Bill Anderson is in his sixth decade as one of country music's most highly regarded songwriters. Ray Price gave "Whisperin' Bill" his big break when he recorded "City Lights," a song Anderson wrote when he was just 19 years old, in 1958, and took it to No. 1 on the country charts; however, that song wasn't the first of his compositions that Anderson heard on the radio. Below, Anderson recalls to The Boot what it was like to hear one of his songs on the radio for the first time.
Dick Van Dyke is having the time of his life. At 87, his new lease on life began last year when he married the "new" love of his life, make-up artist Arlene Silver, who is 46 years his junior. If you added up all his titles -- actor, producer, singer, dancer, comedian and writer -- you'd be hard pressed to single out one that he hasn't done with the greatest of ease.
This week, Scott Pruitt and his polluter cronies are aggressively perpetrating the lie they call “sue and settle” as a way of refusing to enforce our nation’s critical environmental laws. On Monday, Pruitt announced that the Environmental Protection Agency would avoid settling lawsuits with public interest groups and instead would lean toward fighting cases in court. But don’t be fooled: This is a phony remedy in search of a problem to solve.
PLEASE LET THIS MARCH INCLUDE CHILD ABUSE AT THE HANDS OF THEIR PARENTS. “Over the past 10 years, more than 20,000 American children are believed to have been killed in their own homes by family members." http://bit.ly/2G6X9Pohttps://t.co/MOy7F3G6na
Just in case you're wondering. I do not care who is consensually sleeping with whom. That includes my neighbors, my first cousins, my president, my ex-presidents, my Hollywood friends, all politicians, my mail carriers, the Kardashians, all professional athletes, and Mr. Clean.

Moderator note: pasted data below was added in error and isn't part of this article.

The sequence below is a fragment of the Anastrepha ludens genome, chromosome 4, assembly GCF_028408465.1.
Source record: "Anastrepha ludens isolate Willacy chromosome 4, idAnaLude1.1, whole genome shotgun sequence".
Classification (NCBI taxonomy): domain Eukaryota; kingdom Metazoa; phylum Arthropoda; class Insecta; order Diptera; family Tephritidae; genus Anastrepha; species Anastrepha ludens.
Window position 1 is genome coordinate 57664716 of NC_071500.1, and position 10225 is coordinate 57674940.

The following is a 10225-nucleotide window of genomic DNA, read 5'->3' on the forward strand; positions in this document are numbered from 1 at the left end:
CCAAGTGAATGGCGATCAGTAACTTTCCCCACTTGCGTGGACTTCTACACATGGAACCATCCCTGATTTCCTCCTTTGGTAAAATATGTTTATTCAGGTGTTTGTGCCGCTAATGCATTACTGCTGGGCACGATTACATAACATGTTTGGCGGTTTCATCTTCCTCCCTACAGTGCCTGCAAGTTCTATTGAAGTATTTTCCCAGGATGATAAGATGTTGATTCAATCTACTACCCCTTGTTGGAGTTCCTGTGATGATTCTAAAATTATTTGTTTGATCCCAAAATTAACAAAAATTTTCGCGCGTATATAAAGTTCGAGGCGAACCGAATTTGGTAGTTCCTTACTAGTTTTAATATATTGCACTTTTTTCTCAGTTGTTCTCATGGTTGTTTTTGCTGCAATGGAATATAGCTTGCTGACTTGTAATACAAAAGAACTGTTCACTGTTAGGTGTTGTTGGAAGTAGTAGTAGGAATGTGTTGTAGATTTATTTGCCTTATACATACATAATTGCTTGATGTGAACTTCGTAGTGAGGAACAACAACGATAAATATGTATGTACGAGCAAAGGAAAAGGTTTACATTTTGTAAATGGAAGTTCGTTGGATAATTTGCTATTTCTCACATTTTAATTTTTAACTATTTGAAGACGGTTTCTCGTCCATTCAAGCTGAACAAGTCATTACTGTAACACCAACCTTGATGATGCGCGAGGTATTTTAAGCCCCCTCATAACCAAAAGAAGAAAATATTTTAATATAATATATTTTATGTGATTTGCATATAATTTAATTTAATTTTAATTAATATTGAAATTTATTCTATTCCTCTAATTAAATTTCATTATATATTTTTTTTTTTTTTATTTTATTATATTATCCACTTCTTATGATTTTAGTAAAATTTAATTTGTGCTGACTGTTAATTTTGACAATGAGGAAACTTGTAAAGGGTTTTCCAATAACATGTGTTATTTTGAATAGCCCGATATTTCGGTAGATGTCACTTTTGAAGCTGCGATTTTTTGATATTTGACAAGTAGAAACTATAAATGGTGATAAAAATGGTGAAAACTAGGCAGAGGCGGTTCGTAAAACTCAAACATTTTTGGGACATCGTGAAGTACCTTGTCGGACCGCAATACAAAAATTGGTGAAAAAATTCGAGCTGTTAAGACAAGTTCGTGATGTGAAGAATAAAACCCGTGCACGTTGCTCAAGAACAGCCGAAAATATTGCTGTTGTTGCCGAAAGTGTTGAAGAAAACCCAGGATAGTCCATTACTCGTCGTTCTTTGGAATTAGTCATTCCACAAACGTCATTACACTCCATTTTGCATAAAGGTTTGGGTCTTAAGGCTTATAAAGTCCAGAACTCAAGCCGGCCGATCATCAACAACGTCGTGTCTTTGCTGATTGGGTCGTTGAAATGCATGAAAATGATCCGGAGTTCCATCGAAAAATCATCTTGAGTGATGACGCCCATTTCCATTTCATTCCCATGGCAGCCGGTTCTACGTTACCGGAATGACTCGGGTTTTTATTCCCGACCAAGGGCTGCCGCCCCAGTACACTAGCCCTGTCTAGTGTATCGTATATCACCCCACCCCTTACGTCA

Muck Rack makes it simple to find people, tweets, or articles that mention any name, keyword, company, hashtag etc. We've compiled this guide to help you make the most of your search.
Selecting a term
Start searching tweets, articles from media outlets, articles mentioned in tweets, journalists'
names, titles and bios with some suggested searches:
Companies or Topics (e.g. iPhone, Microsoft)
Phrases (e.g. "cloud computing") — use quotes to keep the terms together
Twitter handles (e.g. @username) — returns those who have mentioned or replied to
Names (e.g. "David Pogue")
Hashtags (e.g. #sxsw, #london2012)
Bio details (e.g. vegan, Olympics, father)
Muck Rack's Advanced Search allows for many boolean operators.
Find results that mention multiple specified terms, use AND or
+. For example, ensure each result contains both Elon Musk and Mark Zuckerberg by
searching Musk AND Zuckerberg or Musk + Zuckerberg.
Use the operators OR or , to broaden your search when you'd like either of
multiple terms to appear in results. (This is the default behavior of our search when no operators
are used). For example, results will contain either cake or cookie by searching cake OR cookie or cake,cookie
Use NOT or - to subtract results from your search. For
example, searching Disney will yield results about the Walt Disney Company as well as Walt Disney
World Resort. To exclude mentions of Disney World, search for Disney -World or Disney
When using one of these operators with a phrase, enclose it in quotation marks. For example, you can
find results about smartphones excluding Apple's iPhone 4S by searching smartphone -"iPhone
Exact case matching or punctuation
If you're searching for a brand name or keyword that relies on specific punctuation marks or capitalization, you can
find results that match your exact query by adding matchcase: before the keyword you're searching for, like matchcase:E*TRADE .
Use parentheses to separate multiple
boolean phrases. For example, to find journalists talking about having fun in Disney World or
Disneyland, search for ("disney world" OR disneyland) AND fun.
An asterisk can be used to search for any variation of a root word truncated by the asterisk. For example, searching for admin* will return results for administrator, administration, administer, administered, etc.
A near operator is an AND operator where you can control the distance between the words. You can vary the distance the near operation uses by adding a forward slash and number (between 0-99) such as strawberries NEAR/10 "whipped cream", which means the strawberries must exist within 10 words of "whipped cream".